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Emylia Hall was born in 1978 and grew up in the Devon countryside, the daughter of an English artist and a Hungarian quilt-maker. After studying at York University and in Lausanne, Switzerland, Emylia spent five years working in a London ad agency, before moving to the French Alps. It was there that she began to write. Emylia now lives in Bristol with her husband, the writer and comic book creator Robin Etherington, and her young son. Her first novel, THE BOOK OF SUMMERS, was a Richard and Judy Summer Book Club pick in 2012. It’s published by Headline in the UK, MIRA in the US & Canada, and has been translated into eight languages. Her second novel, A HEART BENT OUT OF SHAPE (or THE SWISS AFFAIR, in the US) was published in 2013 and was the Novelicious Book of the Year, and THE SEA BETWEEN US was published in 2015. Emylia’s latest novel, THE THOUSAND LIGHTS HOTEL, will be out in July 2017. Her writing and short fiction has appeared in a variety of publications, including ELLE magazine, the Book Slam anthology Too Much Too Young, and broadcast on BBC Radio 6 Music. She is currently at work on her fifth book.

Q & A

Did you always know you
wanted to be a writer?

I grew up deep in the Devon countryside, and books were my way of exploring other worlds. I read voraciously and this led naturally to writing. I remember the day at primary school where we learned about adjectives. We had to write a descriptive piece about the dead crow that someone had brought in for the nature table. I distinctly recall delighting in the close observation and the delicious hunt for the right words. That was the first piece I wrote where I remember consciously reveling in the act of writing. After studying Literature at university I began working in an ad agency in London. I got swept up in a different kind of life and for five years I forgot about my love of writing. But it was always there, waiting to be rekindled.

What inspires you to write?

I’m basically curious. The lives of others have always fascinated me and so to write imaginatively is to live more lives than one; I love that feeling of slipping my skin. I also have the kind of mind that holds on to odd details, and novels have given me a place to put them. And I like the indelibility of writing; the world moves, but words on
a page remain. When I’m feeling my way into a new story, it is always a sense of place that comes to me first. The Book of Summers was inspired by childhood holidays spent in rural Hungary, and my second novel is set in Lausanne, a city I lived in for a year as a student, and have thoroughly enjoyed conjuring. Throughout the writing of my new book, The Sea Between Us, I spent over a month in Cornwall’s far west, and fell utterly in love with it. Travelling is one of my greatest pleasures, and I never go anywhere without a notebook for scribbling.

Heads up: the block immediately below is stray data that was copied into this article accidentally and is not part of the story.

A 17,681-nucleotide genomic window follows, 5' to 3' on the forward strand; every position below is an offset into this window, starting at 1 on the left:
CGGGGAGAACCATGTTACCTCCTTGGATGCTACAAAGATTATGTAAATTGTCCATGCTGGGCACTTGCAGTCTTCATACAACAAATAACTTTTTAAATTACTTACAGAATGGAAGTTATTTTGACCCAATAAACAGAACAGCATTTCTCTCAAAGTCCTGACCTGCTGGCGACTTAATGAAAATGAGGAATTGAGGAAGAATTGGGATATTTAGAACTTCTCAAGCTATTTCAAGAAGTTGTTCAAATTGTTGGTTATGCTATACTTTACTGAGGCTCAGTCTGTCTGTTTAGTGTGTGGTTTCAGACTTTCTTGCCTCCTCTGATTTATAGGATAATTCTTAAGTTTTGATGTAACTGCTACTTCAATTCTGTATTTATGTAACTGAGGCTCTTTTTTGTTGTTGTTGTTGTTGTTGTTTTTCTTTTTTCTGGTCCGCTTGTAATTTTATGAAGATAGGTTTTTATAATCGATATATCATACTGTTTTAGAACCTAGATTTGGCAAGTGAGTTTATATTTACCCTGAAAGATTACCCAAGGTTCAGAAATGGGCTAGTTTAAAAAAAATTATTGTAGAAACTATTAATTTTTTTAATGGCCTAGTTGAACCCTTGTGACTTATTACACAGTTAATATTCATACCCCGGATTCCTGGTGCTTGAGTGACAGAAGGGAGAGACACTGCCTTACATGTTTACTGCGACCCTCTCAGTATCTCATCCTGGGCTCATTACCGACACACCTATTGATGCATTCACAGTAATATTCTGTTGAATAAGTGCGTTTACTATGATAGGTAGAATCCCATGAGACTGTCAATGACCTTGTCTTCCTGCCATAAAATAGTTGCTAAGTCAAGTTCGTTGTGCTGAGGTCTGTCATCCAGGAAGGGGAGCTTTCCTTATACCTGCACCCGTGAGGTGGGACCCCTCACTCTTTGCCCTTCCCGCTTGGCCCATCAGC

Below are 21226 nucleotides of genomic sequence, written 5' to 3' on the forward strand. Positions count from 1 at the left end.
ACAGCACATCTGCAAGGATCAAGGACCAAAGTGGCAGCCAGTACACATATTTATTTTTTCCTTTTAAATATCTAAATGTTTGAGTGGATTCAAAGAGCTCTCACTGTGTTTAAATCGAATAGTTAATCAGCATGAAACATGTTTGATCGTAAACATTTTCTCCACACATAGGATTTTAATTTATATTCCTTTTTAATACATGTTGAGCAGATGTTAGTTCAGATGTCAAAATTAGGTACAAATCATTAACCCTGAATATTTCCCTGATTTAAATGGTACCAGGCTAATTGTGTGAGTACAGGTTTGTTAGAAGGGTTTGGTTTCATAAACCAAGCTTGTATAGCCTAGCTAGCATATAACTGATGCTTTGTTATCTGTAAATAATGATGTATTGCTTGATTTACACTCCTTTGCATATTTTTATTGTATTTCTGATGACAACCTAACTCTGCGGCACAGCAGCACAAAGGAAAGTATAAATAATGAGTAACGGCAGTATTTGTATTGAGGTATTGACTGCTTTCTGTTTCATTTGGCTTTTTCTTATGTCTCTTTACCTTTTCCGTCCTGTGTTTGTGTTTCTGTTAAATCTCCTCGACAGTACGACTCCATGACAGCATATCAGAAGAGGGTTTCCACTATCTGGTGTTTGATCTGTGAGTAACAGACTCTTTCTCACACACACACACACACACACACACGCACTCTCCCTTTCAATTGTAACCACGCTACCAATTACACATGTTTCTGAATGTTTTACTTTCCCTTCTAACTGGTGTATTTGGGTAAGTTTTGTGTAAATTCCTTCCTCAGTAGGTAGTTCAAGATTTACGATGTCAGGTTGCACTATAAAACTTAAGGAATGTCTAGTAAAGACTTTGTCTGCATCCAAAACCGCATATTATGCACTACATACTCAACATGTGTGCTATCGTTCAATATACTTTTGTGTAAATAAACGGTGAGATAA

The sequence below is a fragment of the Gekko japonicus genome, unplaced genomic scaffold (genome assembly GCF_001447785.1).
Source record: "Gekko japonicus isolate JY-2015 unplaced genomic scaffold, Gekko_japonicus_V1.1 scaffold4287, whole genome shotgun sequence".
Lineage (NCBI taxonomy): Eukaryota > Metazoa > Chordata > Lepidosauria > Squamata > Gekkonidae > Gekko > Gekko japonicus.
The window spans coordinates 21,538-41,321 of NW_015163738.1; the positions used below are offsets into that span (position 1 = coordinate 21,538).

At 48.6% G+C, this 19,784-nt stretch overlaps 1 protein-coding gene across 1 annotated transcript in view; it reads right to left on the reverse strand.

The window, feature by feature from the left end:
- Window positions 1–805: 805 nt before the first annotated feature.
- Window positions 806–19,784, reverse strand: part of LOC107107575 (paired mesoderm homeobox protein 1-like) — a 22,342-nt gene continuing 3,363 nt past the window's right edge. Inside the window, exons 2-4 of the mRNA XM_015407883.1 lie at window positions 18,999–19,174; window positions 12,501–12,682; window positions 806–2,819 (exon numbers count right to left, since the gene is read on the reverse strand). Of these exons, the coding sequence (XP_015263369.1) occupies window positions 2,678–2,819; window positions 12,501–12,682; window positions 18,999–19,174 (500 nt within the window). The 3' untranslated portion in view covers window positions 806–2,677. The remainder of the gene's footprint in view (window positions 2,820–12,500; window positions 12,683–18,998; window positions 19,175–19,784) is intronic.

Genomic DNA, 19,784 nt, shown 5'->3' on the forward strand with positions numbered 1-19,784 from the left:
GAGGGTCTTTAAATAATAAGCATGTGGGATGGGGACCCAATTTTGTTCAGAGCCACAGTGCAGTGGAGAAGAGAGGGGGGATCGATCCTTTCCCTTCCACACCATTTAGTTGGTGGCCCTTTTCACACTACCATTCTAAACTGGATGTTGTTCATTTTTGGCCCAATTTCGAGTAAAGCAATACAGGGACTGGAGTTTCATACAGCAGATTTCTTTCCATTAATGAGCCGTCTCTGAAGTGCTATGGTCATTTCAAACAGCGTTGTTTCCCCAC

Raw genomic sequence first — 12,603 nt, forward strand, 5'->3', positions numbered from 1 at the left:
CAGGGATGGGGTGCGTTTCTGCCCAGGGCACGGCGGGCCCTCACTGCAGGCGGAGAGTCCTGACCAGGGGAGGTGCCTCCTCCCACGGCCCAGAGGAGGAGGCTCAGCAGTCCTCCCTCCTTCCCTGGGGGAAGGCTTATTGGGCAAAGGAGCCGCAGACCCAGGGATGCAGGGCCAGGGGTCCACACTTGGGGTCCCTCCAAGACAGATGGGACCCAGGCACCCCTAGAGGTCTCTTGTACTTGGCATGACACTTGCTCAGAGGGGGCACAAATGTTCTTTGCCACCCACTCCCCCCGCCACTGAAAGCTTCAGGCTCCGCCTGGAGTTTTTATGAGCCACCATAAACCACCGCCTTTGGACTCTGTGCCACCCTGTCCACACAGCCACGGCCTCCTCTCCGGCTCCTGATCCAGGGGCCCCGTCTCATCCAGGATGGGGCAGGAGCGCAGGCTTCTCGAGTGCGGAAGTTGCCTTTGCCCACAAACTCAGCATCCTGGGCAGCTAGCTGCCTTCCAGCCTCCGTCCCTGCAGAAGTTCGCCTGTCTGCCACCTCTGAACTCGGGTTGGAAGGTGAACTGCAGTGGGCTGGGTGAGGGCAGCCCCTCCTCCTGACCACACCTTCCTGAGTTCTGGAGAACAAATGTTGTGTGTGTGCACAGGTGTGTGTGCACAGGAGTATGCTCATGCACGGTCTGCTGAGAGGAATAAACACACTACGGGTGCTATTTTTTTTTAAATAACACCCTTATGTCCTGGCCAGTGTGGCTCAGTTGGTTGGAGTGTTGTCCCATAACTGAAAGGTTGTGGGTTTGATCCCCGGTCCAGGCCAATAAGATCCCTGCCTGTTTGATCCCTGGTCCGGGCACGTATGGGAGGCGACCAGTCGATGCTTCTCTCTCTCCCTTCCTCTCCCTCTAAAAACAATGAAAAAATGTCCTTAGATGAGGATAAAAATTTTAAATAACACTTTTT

How much of your work do
you base on your own experiences?

So far, I’ve enjoyed using my personal experience as a starting point for fiction. Both The Book of Summers and A Heart Bent Out of Shape/ The Swiss Affair draw on my memories of place, and bringing lost days to life again were part of the joy of their writing. But a handful of images don’t make a story, so the fiction begins, and the real fun starts. With The Book of Summers I constantly asked myself ‘what if’ in order to find the narrative thread. What if the act of recollection wasn’t a pleasant one? What if the adults in your life had secrets, and were pulled by forces too strong to resist? What if you, as an adult, were burdened with regrets? Finding emotional truths to match the fluency of the familiar setting presented the greatest challenge throughout the writing of my first novel.

Have any particular books proved
inspirational in your writing life so far?

I love coming of age stories, and treasure I Capture The Castle by Dodie Smith, Hideous Kinky by Esther Freud, The Greengage Summer by Rumer Godden. I think Susan Fletcher has a beautiful way with words and a sensibility I admire and identify with. Cat’s Eye by Margaret Atwood is a masterpiece in writing about the relationship between our adult selves and childhood memories, while Fern Hill by Dylan Thomas is my favourite poem for the same reason. Any story that delights in language and is written from a good and honest place appeals to me, but it’s reading poetry that most inspires me to sit down and write. Perhaps it’s the intensity of feeling, and the lyrical expression. Lately I’ve taken to keeping my poetry books in the kitchen, in amongst my recipe books, and I find I dip into them a lot more as a result. I recommend it!

Where do you write?

I have my own writing hut at the end of the garden, and it’s the perfect hideaway. I sit at a 50s style table that has a Formica top and slightly splayed legs, beneath the glow of an orange Anglepoise lamp. While the aspect is limited – next door’s bird table, a wooden shed – and as much as I long for a view of the sea, a mountain range or rolling fields, I revel in the fact that I have a job that takes me anywhere. So I sit at my desk and transport myself. When I want a different view I just look to the page.

What’s next?

My new novel, The Sea Between Us, will be out in August 2015. It’s full of the things I love – landscape, art, surf, music, and… love. Meanwhile I’m working on my fourth book, and for that I’m voyaging to Italy.